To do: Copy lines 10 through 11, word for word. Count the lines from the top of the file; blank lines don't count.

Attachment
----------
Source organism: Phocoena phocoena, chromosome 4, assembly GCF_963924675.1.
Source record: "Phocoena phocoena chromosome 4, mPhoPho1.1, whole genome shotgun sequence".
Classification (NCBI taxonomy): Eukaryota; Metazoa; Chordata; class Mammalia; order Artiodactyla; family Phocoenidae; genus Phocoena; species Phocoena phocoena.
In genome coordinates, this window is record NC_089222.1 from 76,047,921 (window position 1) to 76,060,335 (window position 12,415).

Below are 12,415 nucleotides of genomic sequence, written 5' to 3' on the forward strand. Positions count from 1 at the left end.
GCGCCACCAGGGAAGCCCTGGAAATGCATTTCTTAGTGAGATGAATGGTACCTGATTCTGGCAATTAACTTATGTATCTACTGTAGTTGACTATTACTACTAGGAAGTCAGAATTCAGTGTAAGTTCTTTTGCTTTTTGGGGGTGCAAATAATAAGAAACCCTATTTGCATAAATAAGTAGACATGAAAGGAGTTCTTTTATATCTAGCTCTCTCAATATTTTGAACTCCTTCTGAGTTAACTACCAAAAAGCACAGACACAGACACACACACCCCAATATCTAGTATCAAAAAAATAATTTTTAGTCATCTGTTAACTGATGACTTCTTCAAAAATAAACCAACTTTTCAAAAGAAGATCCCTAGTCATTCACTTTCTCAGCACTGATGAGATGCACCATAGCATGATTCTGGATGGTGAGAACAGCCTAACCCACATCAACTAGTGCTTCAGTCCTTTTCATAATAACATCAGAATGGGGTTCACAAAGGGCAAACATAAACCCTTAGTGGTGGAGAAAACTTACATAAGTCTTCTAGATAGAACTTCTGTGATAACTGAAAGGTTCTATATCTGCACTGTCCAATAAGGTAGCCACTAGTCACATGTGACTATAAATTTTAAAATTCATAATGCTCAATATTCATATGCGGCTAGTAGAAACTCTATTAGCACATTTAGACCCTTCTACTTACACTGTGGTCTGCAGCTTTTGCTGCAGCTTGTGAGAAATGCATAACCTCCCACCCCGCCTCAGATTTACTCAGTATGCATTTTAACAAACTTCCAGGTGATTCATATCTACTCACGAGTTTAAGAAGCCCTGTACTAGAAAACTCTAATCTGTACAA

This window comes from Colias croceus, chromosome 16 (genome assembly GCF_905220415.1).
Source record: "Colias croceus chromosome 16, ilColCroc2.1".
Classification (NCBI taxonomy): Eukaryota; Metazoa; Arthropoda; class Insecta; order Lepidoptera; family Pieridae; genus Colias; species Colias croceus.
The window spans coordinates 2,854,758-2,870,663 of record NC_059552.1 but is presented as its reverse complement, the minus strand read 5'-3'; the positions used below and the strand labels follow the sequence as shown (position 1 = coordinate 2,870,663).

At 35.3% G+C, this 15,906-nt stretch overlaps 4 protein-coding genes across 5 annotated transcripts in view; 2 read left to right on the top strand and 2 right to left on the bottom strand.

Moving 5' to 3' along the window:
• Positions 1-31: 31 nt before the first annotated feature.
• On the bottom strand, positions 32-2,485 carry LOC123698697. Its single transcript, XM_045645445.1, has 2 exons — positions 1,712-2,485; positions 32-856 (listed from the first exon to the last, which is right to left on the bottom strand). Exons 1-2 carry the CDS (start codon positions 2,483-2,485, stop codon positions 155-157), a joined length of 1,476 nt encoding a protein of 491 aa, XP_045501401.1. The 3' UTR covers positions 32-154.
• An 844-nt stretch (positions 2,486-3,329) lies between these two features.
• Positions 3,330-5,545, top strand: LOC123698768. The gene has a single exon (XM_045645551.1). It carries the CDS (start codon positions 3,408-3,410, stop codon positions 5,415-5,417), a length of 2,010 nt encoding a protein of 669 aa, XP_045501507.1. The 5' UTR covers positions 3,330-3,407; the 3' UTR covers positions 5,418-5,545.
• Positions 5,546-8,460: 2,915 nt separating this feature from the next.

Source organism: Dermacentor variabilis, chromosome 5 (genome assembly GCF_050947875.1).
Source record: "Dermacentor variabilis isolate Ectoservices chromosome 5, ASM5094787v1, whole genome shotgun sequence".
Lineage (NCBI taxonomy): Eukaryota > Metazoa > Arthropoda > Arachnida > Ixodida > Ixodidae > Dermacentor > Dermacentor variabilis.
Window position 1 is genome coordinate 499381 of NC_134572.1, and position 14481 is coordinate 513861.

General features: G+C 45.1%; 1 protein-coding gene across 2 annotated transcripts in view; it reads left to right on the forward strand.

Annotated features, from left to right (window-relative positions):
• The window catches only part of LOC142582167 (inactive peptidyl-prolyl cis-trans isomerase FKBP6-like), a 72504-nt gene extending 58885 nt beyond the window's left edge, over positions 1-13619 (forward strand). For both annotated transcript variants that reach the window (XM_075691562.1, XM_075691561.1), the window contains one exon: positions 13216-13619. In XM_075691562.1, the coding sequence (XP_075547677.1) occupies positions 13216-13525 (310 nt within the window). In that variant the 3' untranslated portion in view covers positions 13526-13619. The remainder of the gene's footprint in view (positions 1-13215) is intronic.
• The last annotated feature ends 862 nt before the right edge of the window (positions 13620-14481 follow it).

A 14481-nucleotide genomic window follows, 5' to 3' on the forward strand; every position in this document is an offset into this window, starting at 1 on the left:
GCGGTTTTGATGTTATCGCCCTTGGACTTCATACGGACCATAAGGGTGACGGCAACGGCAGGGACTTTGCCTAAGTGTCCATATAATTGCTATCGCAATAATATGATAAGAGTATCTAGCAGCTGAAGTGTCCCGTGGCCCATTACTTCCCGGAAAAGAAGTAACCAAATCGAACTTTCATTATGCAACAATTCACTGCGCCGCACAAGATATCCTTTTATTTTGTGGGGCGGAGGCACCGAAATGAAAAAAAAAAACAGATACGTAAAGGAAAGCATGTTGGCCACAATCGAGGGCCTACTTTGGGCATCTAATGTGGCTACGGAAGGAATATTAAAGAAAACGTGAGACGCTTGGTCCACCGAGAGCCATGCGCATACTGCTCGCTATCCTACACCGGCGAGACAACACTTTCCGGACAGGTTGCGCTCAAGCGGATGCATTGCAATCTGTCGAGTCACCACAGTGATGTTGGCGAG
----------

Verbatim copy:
The window spans coordinates 2,854,758-2,870,663 of record NC_059552.1 but is presented as its reverse complement, the minus strand read 5'-3'; the positions used below and the strand labels follow the sequence as shown (position 1 = coordinate 2,870,663).

At 35.3% G+C, this 15,906-nt stretch overlaps 4 protein-coding genes across 5 annotated transcripts in view; 2 read left to right on the top strand and 2 right to left on the bottom strand.